It would be nice to call these isolated incidents. Unfortunately, they are anything but. Police officers shoot dogs with dismaying regularity. The story about Apollo ran on July 28. The next day The Atlanta Journal-Constitution reported: “A DeKalb County police officer resigned Monday after coming under fire for shooting a resident’s German shepherd and then blocking the owner from taking the dog to the vet. Doctor, a 9-year-old family pet, surprised Officer David Anthony Pitts who had come to the house on Mary Lou Lane near Decatur on Thursday because of a false alarm. The officer shot the dog in the face.”

  • Amash Beats Back Crony Republican’s Primary Challenge

    Having secured the Republican nomination, Amash is all but guaranteed to be re-elected in November. Undeniable good news: It seems a libertarian Congressman can fight an uncompromising battle against big government and big business and keep his seat, after all.

  • You’ll Never Guess The Latest Business To Be Cited For Not Serving An LGBT Person

    Denver WranglerA Denver bar has been cited by the state’s Division of Civil Rights for discrimination because it refused to let a gay man dressed in drag enter. The bar is the Denver Wrangler, and despite what its name might suggest, it is not some Country Western joint. It is, in fact, a gay bar. So the state has determined that a gay bar has discriminated against a gay person.

  • Meet A Town That’s Had Enough Of Militarized Policing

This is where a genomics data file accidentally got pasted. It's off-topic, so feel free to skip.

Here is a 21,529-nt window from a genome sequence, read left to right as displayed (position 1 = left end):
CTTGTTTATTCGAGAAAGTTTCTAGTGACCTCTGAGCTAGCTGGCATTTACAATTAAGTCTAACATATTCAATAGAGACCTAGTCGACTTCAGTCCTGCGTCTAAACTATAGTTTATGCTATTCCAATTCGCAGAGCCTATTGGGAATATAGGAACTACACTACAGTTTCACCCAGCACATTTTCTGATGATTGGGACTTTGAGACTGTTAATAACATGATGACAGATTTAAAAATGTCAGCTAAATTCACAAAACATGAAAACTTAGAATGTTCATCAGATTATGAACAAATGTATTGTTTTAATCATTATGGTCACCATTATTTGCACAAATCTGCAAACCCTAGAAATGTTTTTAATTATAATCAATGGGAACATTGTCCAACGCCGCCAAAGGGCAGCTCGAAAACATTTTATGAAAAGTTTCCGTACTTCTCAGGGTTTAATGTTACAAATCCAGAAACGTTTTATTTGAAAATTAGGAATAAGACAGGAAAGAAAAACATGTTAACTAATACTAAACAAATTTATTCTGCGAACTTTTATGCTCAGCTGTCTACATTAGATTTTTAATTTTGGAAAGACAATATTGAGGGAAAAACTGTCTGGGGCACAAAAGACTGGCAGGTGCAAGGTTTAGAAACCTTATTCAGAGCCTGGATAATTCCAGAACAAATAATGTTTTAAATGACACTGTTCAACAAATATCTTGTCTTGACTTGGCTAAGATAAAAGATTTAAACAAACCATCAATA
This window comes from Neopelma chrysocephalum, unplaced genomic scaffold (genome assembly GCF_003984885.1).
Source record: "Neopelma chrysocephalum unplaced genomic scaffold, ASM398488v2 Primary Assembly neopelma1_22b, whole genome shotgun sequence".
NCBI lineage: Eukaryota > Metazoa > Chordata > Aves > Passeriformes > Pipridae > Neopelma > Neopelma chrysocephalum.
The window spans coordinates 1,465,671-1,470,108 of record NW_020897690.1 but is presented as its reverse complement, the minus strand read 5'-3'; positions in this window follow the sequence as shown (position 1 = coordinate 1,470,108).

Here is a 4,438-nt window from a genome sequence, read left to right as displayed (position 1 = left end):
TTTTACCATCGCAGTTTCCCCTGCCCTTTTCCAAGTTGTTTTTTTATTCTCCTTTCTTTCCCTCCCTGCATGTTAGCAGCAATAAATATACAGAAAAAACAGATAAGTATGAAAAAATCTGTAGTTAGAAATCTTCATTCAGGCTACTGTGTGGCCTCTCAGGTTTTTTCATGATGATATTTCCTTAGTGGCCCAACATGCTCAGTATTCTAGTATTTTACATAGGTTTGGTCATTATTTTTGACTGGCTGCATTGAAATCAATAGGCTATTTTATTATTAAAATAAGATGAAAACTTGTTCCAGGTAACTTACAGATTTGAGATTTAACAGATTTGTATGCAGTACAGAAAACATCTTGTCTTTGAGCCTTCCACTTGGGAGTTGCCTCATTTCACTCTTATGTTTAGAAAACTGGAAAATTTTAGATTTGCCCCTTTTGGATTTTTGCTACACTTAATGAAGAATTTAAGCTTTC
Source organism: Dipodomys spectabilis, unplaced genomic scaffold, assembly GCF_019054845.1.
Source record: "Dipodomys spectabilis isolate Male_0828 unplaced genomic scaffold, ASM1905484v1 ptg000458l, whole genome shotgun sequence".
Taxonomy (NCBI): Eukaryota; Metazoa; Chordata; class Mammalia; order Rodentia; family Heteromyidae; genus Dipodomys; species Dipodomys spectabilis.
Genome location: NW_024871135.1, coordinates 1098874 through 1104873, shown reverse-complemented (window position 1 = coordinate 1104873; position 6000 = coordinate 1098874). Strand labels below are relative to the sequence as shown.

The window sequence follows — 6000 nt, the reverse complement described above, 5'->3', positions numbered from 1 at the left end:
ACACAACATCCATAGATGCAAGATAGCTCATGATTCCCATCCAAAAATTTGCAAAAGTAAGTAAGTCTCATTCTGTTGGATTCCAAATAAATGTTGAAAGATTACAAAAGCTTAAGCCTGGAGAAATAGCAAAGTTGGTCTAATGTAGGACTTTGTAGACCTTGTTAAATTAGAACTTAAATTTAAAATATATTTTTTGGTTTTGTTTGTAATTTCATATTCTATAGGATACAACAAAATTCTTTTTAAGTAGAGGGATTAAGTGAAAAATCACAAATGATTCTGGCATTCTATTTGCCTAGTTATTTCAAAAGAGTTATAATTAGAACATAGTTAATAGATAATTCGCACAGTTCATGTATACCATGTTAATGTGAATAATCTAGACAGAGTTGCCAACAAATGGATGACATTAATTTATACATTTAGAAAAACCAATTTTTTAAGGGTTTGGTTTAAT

Barry Township PD Facebook pageBarry Township, Michigan, with a population of about 4,000, has four full-time police officers, four part-time officers, two Humvees, two armored personnel carriers (free, courtesy of the Defense Department’s 1033 program)—and, until recently, about three dozen unpaid but armed and empowered reserve police officers patrolling the streets. All those cops need to find something to do with themselves, and many of the people of Barry Township are more than a bit bent out of shape that they’ve been on the receiving end of that something.

  • Why An 1852 Novel By Nathaniel Hawthorne Is More Relevant Than Ever & Should Be Your Next Beach Read.

    I’ve got a piece about The Blithedale Romance over at Barron’s. I’m making the case that the novel is a not only a great and neglected meditation on the very essence of America as an “intentional community,” it’s actually pretty damn funny too.And Zenobia, one of the book’s flawed protagonists, is simply one of the great female characters in all of our national literature (so is the narrator, a writer-blocked poet named Miles Coverdale).

  • When A Cop Knocks On The Window, Just Drive Away (In Wisconsin)

    joker1020 / FoterFear no more that heart-in-throat moment when a police officer knocks on your driver’s side window and you think to yourself, “oh shit. Now what?” Because the answer is to just put the car in gear and cruise away—at least, if you live in Wisconsin. Earlier this month, the state’s Supreme Court ruled that a tap on the glass does not in and of itself give people reason to assume they’ve been detained, so they’re free to go about their business.